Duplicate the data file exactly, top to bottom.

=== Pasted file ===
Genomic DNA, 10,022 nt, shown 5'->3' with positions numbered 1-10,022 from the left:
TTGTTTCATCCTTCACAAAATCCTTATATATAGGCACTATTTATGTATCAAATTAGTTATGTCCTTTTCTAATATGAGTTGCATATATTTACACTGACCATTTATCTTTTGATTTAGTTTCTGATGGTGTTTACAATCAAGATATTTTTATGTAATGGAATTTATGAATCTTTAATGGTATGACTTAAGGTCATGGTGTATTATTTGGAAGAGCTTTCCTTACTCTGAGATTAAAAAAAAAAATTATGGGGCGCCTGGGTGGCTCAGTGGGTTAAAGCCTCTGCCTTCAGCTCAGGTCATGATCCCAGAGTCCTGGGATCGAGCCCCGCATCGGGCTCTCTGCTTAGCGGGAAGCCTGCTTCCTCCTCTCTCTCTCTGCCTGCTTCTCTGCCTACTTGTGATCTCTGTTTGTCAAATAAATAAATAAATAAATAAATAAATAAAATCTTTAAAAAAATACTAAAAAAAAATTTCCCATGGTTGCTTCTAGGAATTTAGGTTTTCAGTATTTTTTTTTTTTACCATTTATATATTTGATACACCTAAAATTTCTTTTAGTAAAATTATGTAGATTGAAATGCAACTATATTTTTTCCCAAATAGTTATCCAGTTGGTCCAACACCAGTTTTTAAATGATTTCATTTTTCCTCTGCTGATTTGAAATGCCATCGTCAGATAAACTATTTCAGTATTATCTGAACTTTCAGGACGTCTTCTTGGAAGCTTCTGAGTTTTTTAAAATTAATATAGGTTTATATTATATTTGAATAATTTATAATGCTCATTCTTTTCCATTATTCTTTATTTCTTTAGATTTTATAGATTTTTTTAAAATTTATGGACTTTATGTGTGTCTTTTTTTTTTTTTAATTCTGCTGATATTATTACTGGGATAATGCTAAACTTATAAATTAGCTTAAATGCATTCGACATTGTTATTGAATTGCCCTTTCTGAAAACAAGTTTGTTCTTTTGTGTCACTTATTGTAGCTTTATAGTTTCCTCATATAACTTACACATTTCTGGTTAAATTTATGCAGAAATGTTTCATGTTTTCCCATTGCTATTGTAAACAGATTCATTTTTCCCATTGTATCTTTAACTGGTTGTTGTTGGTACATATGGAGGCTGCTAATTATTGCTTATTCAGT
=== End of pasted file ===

Genomic DNA, 10,022 nt, shown 5'->3' with positions numbered 1-10,022 from the left:
TTGTTTCATCCTTCACAAAATCCTTATATATAGGCACTATTTATGTATCAAATTAGTTATGTCCTTTTCTAATATGAGTTGCATATATTTACACTGACCATTTATCTTTTGATTTAGTTTCTGATGGTGTTTACAATCAAGATATTTTTATGTAATGGAATTTATGAATCTTTAATGGTATGACTTAAGGTCATGGTGTATTATTTGGAAGAGCTTTCCTTACTCTGAGATTAAAAAAAAAAATTATGGGGCGCCTGGGTGGCTCAGTGGGTTAAAGCCTCTGCCTTCAGCTCAGGTCATGATCCCAGAGTCCTGGGATCGAGCCCCGCATCGGGCTCTCTGCTTAGCGGGAAGCCTGCTTCCTCCTCTCTCTCTCTGCCTGCTTCTCTGCCTACTTGTGATCTCTGTTTGTCAAATAAATAAATAAATAAATAAATAAATAAAATCTTTAAAAAAATACTAAAAAAAAATTTCCCATGGTTGCTTCTAGGAATTTAGGTTTTCAGTATTTTTTTTTTTTACCATTTATATATTTGATACACCTAAAATTTCTTTTAGTAAAATTATGTAGATTGAAATGCAACTATATTTTTTCCCAAATAGTTATCCAGTTGGTCCAACACCAGTTTTTAAATGATTTCATTTTTCCTCTGCTGATTTGAAATGCCATCGTCAGATAAACTATTTCAGTATTATCTGAACTTTCAGGACGTCTTCTTGGAAGCTTCTGAGTTTTTTAAAATTAATATAGGTTTATATTATATTTGAATAATTTATAATGCTCATTCTTTTCCATTATTCTTTATTTCTTTAGATTTTATAGATTTTTTTAAAATTTATGGACTTTATGTGTGTCTTTTTTTTTTTTTAATTCTGCTGATATTATTACTGGGATAATGCTAAACTTATAAATTAGCTTAAATGCATTCGACATTGTTATTGAATTGCCCTTTCTGAAAACAAGTTTGTTCTTTTGTGTCACTTATTGTAGCTTTATAGTTTCCTCATATAACTTACACATTTCTGGTTAAATTTATGCAGAAATGTTTCATGTTTTCCCATTGCTATTGTAAACAGATTCATTTTTCCCATTGTATCTTTAACTGGTTGTTGTTGGTACATATGGAGGCTGCTAATTATTGCTTATTCAGT